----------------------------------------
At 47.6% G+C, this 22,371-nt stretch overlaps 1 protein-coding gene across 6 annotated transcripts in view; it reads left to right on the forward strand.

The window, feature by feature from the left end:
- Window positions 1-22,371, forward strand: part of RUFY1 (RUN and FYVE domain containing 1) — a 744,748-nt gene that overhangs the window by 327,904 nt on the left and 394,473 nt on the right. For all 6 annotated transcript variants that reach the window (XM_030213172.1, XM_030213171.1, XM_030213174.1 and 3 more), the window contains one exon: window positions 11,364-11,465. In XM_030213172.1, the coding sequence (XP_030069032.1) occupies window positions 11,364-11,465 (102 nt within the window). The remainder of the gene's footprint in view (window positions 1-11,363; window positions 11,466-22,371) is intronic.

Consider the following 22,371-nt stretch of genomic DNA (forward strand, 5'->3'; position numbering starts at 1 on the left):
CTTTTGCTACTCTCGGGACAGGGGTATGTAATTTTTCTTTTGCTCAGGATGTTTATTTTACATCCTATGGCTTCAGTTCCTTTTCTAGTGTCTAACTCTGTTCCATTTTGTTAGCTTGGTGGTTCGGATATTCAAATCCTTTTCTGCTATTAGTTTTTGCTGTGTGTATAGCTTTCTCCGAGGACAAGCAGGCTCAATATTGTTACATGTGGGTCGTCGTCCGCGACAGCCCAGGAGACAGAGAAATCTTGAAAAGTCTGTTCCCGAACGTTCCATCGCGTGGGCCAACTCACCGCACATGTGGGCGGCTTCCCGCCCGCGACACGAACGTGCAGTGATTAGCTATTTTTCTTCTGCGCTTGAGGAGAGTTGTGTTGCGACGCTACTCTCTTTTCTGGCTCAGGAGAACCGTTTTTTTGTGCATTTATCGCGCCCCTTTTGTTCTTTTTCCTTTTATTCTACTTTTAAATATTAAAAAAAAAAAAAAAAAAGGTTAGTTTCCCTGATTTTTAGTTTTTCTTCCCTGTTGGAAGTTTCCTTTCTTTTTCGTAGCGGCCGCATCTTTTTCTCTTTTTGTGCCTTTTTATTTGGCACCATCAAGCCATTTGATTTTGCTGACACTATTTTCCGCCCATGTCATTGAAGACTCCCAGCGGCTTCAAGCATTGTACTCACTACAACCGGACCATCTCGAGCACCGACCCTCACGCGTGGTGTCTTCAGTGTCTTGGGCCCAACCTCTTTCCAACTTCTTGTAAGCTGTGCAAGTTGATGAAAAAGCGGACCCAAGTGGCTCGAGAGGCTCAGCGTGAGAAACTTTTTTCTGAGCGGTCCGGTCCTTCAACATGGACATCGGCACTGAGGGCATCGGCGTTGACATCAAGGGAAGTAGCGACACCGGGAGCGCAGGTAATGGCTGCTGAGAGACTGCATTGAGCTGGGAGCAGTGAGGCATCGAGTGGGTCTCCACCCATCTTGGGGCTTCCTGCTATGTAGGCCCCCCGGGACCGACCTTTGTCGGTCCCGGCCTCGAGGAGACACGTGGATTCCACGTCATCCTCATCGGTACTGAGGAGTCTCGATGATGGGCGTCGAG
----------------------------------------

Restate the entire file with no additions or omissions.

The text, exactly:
At 47.6% G+C, this 22,371-nt stretch overlaps 1 protein-coding gene across 6 annotated transcripts in view; it reads left to right on the forward strand.

The window, feature by feature from the left end:
- Window positions 1-22,371, forward strand: part of RUFY1 (RUN and FYVE domain containing 1) — a 744,748-nt gene that overhangs the window by 327,904 nt on the left and 394,473 nt on the right. For all 6 annotated transcript variants that reach the window (XM_030213172.1, XM_030213171.1, XM_030213174.1 and 3 more), the window contains one exon: window positions 11,364-11,465. In XM_030213172.1, the coding sequence (XP_030069032.1) occupies window positions 11,364-11,465 (102 nt within the window). The remainder of the gene's footprint in view (window positions 1-11,363; window positions 11,466-22,371) is intronic.

Consider the following 22,371-nt stretch of genomic DNA (forward strand, 5'->3'; position numbering starts at 1 on the left):
CTTTTGCTACTCTCGGGACAGGGGTATGTAATTTTTCTTTTGCTCAGGATGTTTATTTTACATCCTATGGCTTCAGTTCCTTTTCTAGTGTCTAACTCTGTTCCATTTTGTTAGCTTGGTGGTTCGGATATTCAAATCCTTTTCTGCTATTAGTTTTTGCTGTGTGTATAGCTTTCTCCGAGGACAAGCAGGCTCAATATTGTTACATGTGGGTCGTCGTCCGCGACAGCCCAGGAGACAGAGAAATCTTGAAAAGTCTGTTCCCGAACGTTCCATCGCGTGGGCCAACTCACCGCACATGTGGGCGGCTTCCCGCCCGCGACACGAACGTGCAGTGATTAGCTATTTTTCTTCTGCGCTTGAGGAGAGTTGTGTTGCGACGCTACTCTCTTTTCTGGCTCAGGAGAACCGTTTTTTTGTGCATTTATCGCGCCCCTTTTGTTCTTTTTCCTTTTATTCTACTTTTAAATATTAAAAAAAAAAAAAAAAAAGGTTAGTTTCCCTGATTTTTAGTTTTTCTTCCCTGTTGGAAGTTTCCTTTCTTTTTCGTAGCGGCCGCATCTTTTTCTCTTTTTGTGCCTTTTTATTTGGCACCATCAAGCCATTTGATTTTGCTGACACTATTTTCCGCCCATGTCATTGAAGACTCCCAGCGGCTTCAAGCATTGTACTCACTACAACCGGACCATCTCGAGCACCGACCCTCACGCGTGGTGTCTTCAGTGTCTTGGGCCCAACCTCTTTCCAACTTCTTGTAAGCTGTGCAAGTTGATGAAAAAGCGGACCCAAGTGGCTCGAGAGGCTCAGCGTGAGAAACTTTTTTCTGAGCGGTCCGGTCCTTCAACATGGACATCGGCACTGAGGGCATCGGCGTTGACATCAAGGGAAGTAGCGACACCGGGAGCGCAGGTAATGGCTGCTGAGAGACTGCATTGAGCTGGGAGCAGTGAGGCATCGAGTGGGTCTCCACCCATCTTGGGGCTTCCTGCTATGTAGGCCCCCCGGGACCGACCTTTGTCGGTCCCGGCCTCGAGGAGACACGTGGATTCCACGTCATCCTCATCGGTACTGAGGAGTCTCGATGATGGGCGTCGAG